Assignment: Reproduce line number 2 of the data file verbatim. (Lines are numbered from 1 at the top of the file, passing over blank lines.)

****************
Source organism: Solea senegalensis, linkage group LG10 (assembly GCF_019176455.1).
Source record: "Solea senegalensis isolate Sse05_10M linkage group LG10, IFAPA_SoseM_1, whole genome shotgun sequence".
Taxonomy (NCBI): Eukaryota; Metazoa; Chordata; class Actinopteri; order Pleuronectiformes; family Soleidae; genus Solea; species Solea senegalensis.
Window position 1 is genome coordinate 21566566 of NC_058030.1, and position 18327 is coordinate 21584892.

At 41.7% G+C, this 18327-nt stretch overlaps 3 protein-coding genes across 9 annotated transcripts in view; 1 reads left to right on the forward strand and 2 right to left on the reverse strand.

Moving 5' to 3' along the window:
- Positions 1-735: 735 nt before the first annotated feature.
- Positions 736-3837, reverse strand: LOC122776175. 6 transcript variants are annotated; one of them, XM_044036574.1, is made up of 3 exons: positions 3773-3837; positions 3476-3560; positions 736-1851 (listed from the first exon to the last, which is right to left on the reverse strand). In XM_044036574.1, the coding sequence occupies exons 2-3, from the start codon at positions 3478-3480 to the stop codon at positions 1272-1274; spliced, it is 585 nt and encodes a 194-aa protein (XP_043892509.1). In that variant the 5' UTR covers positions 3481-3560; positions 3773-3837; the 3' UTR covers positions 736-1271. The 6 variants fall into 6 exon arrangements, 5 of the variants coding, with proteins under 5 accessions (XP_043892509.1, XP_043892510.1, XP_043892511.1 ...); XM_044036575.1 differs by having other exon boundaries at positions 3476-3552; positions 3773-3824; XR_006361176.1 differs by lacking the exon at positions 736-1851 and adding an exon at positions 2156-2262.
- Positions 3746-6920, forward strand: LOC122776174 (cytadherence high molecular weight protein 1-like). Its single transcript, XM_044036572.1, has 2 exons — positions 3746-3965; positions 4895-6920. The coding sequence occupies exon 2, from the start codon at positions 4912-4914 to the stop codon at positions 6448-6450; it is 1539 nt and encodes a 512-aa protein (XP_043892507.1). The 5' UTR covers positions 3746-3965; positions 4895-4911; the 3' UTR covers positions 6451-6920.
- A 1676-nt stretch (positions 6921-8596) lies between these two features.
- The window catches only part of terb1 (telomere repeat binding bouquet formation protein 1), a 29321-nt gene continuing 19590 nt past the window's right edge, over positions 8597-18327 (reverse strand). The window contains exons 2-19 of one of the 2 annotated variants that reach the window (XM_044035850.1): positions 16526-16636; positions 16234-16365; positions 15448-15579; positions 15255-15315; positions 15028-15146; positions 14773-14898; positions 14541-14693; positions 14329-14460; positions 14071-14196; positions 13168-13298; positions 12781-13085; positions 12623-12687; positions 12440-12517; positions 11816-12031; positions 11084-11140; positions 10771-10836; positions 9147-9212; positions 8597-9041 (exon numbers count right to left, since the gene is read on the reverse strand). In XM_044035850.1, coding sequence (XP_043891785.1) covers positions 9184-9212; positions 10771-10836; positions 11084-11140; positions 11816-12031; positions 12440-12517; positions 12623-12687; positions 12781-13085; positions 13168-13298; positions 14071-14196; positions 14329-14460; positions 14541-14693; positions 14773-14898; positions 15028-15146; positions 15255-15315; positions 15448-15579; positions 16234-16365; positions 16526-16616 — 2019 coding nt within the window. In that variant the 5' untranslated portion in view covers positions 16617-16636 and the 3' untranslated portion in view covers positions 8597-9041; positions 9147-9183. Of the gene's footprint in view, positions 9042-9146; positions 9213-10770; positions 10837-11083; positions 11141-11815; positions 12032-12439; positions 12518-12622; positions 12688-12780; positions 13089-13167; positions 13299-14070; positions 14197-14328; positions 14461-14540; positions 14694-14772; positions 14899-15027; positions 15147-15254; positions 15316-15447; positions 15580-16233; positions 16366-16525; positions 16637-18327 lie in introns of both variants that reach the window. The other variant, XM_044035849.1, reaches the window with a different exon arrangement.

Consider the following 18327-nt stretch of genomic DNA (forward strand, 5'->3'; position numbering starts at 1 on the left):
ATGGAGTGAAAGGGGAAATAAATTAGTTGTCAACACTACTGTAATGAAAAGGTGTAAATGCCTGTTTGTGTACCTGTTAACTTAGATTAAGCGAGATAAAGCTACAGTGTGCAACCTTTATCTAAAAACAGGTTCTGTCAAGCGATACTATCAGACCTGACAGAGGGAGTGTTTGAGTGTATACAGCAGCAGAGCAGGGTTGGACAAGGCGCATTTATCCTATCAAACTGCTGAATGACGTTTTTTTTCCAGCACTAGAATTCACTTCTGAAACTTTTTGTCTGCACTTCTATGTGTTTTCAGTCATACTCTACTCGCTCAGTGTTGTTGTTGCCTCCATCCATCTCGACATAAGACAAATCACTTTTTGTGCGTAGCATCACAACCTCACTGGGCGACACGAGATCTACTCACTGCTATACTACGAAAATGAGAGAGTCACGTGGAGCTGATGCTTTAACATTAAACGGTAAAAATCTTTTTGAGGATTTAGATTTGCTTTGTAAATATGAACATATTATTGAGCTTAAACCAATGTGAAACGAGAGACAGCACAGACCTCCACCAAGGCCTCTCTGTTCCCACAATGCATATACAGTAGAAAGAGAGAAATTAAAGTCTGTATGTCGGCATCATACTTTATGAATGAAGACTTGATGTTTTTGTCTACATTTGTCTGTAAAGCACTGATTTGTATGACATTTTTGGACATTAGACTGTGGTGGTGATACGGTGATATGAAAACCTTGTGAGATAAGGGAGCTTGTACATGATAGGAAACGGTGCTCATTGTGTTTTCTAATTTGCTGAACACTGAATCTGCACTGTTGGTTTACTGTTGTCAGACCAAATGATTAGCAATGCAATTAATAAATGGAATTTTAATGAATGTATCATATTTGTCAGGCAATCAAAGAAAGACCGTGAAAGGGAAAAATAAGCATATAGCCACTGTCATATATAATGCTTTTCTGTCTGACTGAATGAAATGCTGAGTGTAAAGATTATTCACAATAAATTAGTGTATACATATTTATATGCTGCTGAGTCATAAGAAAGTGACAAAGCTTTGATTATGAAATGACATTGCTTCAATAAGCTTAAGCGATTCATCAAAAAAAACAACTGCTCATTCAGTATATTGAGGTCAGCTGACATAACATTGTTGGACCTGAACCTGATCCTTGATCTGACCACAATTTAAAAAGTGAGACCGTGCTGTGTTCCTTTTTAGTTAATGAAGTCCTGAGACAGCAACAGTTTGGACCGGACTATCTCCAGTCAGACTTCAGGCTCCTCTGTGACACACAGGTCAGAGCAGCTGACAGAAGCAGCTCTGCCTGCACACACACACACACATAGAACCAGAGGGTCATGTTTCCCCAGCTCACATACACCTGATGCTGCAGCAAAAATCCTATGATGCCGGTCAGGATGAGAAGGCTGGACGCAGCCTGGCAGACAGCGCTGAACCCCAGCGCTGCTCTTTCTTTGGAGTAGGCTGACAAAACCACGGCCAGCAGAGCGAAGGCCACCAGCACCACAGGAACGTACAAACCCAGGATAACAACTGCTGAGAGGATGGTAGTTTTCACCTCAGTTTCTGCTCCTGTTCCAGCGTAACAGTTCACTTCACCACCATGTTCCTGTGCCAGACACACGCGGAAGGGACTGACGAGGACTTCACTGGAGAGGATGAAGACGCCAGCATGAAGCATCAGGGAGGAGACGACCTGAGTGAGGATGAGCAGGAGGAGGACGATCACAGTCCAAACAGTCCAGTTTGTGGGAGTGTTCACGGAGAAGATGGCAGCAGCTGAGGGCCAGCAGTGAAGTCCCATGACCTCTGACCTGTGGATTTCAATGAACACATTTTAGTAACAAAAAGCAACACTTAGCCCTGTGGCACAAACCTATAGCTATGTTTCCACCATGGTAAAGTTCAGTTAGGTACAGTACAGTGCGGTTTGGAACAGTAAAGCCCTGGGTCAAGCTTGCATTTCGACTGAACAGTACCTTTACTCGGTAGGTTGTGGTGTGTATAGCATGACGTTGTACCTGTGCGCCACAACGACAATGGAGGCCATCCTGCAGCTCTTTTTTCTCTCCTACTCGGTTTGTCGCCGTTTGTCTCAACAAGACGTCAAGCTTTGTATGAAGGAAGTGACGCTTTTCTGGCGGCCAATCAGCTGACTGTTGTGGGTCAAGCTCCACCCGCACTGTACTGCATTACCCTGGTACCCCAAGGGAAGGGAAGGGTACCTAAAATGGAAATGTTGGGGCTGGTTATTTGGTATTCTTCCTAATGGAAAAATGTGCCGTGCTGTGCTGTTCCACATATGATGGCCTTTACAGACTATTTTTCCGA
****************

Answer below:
Source record: "Solea senegalensis isolate Sse05_10M linkage group LG10, IFAPA_SoseM_1, whole genome shotgun sequence".